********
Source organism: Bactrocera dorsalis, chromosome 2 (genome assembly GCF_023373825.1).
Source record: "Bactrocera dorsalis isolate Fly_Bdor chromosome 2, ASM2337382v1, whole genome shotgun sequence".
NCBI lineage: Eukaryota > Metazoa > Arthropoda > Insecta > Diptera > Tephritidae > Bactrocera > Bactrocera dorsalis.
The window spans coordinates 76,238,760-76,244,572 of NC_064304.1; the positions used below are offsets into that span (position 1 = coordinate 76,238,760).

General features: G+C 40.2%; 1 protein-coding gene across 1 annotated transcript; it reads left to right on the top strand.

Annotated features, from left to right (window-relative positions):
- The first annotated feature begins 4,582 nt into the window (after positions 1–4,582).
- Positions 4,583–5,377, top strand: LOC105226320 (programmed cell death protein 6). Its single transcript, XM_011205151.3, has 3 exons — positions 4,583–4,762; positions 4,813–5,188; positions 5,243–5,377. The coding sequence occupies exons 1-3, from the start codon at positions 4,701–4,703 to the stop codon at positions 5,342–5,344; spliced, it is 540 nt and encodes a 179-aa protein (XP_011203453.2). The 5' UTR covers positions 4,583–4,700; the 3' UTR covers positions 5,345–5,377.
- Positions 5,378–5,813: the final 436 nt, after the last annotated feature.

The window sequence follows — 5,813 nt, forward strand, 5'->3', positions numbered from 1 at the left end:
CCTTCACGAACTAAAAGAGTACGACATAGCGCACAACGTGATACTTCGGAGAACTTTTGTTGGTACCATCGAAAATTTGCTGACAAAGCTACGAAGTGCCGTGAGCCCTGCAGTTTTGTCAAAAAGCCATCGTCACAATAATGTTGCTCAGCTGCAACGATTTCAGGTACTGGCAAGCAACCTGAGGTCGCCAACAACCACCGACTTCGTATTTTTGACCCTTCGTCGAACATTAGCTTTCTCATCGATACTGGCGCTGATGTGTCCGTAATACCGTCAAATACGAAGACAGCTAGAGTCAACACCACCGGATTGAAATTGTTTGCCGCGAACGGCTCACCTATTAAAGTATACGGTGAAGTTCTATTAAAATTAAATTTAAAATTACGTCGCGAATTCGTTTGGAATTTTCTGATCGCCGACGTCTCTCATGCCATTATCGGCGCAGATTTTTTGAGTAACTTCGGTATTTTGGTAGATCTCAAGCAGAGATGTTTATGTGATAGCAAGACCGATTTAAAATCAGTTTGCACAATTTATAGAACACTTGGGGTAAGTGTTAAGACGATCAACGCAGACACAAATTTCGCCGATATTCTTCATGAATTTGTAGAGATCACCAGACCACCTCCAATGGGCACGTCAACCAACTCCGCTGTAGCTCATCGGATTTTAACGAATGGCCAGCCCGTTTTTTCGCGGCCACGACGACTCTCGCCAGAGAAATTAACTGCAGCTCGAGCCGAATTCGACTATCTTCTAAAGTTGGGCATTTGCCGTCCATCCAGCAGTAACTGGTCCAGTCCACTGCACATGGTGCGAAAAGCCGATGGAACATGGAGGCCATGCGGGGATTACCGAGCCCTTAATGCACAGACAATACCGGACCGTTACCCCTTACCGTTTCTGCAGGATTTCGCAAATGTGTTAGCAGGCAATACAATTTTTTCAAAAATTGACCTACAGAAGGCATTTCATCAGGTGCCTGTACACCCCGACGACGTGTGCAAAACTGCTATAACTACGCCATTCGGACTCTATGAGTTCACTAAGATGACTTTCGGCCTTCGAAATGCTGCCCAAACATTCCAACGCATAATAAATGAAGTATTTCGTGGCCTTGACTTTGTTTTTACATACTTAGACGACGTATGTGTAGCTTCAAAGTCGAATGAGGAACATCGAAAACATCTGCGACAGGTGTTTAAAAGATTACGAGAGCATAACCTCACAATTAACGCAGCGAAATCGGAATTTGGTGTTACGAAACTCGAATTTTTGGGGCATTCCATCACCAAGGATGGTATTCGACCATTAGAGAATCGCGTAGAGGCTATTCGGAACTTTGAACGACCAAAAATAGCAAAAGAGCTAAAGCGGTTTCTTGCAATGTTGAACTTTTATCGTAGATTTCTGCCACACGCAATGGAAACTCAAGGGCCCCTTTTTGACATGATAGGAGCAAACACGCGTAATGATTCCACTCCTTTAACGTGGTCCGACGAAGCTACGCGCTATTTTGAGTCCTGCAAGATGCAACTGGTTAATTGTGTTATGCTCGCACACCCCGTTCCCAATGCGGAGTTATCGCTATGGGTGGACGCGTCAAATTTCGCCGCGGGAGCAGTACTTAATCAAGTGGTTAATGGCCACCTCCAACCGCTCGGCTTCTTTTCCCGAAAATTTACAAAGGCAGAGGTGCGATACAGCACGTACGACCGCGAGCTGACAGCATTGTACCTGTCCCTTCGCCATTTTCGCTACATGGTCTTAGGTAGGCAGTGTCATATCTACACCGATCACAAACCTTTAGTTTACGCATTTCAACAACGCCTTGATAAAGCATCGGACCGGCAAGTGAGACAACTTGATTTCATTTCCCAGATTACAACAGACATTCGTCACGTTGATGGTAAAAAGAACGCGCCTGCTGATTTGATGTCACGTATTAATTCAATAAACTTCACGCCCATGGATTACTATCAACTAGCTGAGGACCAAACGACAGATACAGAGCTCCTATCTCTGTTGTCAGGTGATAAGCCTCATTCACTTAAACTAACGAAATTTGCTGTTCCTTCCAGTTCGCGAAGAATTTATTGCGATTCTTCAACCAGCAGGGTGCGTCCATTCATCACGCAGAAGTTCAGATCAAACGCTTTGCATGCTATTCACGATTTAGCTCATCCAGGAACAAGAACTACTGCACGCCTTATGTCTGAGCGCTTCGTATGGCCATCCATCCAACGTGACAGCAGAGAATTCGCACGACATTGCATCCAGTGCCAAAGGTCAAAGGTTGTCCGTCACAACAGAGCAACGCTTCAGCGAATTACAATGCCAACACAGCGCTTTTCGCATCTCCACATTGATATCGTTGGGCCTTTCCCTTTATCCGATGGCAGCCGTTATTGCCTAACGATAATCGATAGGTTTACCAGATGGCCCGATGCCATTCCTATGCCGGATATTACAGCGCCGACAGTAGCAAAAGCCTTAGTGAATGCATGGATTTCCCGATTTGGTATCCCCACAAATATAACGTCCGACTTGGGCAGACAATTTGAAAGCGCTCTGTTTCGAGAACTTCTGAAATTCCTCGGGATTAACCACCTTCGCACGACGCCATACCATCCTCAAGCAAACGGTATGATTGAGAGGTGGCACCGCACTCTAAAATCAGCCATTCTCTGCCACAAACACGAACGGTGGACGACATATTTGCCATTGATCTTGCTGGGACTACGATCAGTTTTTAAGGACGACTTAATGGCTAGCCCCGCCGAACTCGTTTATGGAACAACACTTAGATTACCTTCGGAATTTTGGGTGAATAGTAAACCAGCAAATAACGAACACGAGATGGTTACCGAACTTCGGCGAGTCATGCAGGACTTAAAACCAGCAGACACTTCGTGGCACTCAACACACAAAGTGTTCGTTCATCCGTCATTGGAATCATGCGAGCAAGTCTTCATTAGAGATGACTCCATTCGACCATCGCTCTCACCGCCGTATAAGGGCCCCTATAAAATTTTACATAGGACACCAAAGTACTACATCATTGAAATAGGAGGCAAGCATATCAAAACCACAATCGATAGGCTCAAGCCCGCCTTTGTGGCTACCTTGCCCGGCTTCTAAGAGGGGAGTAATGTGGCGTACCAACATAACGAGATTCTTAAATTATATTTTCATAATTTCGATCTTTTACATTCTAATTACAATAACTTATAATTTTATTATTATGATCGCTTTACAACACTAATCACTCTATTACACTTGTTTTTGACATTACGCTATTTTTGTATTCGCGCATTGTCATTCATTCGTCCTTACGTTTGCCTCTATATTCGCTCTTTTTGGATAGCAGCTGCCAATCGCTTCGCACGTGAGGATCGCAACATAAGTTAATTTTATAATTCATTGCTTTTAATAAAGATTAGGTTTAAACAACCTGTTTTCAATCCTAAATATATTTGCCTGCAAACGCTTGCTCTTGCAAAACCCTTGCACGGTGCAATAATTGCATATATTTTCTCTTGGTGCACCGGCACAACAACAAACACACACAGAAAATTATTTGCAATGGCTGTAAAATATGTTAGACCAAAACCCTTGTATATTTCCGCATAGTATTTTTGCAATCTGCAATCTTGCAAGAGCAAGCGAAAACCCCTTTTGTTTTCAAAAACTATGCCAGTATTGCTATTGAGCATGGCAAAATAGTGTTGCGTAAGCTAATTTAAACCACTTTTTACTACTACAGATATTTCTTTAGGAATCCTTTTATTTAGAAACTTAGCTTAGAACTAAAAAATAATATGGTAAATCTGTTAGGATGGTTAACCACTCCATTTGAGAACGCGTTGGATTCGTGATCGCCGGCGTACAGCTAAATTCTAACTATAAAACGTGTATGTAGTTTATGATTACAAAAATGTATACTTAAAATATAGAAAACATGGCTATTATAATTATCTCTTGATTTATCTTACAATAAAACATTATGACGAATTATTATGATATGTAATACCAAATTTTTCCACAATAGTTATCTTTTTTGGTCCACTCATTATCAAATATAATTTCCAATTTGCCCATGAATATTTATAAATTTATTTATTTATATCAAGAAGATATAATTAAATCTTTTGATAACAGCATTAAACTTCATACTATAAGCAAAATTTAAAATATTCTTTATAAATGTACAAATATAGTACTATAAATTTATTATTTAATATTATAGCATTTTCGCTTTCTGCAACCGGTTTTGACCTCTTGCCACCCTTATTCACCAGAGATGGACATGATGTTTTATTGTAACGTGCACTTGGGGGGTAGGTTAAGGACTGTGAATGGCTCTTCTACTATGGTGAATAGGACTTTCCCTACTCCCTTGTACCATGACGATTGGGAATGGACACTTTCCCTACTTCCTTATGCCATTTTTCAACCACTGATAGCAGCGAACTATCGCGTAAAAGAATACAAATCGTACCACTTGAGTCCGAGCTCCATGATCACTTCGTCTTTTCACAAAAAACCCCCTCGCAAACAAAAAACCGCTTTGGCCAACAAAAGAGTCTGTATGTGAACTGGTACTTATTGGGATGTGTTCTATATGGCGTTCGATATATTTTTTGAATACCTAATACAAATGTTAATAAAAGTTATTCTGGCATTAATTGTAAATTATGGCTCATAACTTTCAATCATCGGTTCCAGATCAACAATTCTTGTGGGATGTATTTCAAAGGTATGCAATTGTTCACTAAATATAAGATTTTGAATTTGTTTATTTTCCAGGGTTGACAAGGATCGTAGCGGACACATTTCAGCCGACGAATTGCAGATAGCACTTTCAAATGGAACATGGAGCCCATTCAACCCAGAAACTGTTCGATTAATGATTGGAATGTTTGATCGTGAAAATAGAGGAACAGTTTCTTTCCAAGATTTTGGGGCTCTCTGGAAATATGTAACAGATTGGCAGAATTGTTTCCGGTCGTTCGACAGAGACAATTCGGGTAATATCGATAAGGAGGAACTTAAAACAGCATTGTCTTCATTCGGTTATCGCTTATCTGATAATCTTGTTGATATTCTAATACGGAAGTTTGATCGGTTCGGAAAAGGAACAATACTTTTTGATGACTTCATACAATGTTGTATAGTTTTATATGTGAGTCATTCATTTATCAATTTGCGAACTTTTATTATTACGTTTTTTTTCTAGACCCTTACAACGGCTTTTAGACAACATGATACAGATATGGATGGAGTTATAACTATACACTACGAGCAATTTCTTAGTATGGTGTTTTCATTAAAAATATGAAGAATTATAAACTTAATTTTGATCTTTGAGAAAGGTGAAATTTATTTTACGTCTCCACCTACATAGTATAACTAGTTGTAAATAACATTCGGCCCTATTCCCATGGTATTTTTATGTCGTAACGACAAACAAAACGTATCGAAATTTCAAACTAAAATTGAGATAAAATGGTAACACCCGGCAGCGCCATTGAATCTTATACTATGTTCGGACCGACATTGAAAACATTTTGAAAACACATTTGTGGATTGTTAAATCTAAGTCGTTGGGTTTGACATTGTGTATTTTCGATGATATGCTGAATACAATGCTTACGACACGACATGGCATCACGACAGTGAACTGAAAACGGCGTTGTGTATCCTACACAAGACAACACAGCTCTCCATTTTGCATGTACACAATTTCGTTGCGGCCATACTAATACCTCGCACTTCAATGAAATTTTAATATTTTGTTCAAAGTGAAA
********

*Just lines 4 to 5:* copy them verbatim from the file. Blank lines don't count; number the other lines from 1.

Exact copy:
The window spans coordinates 76,238,760-76,244,572 of NC_064304.1; the positions used below are offsets into that span (position 1 = coordinate 76,238,760).

General features: G+C 40.2%; 1 protein-coding gene across 1 annotated transcript; it reads left to right on the top strand.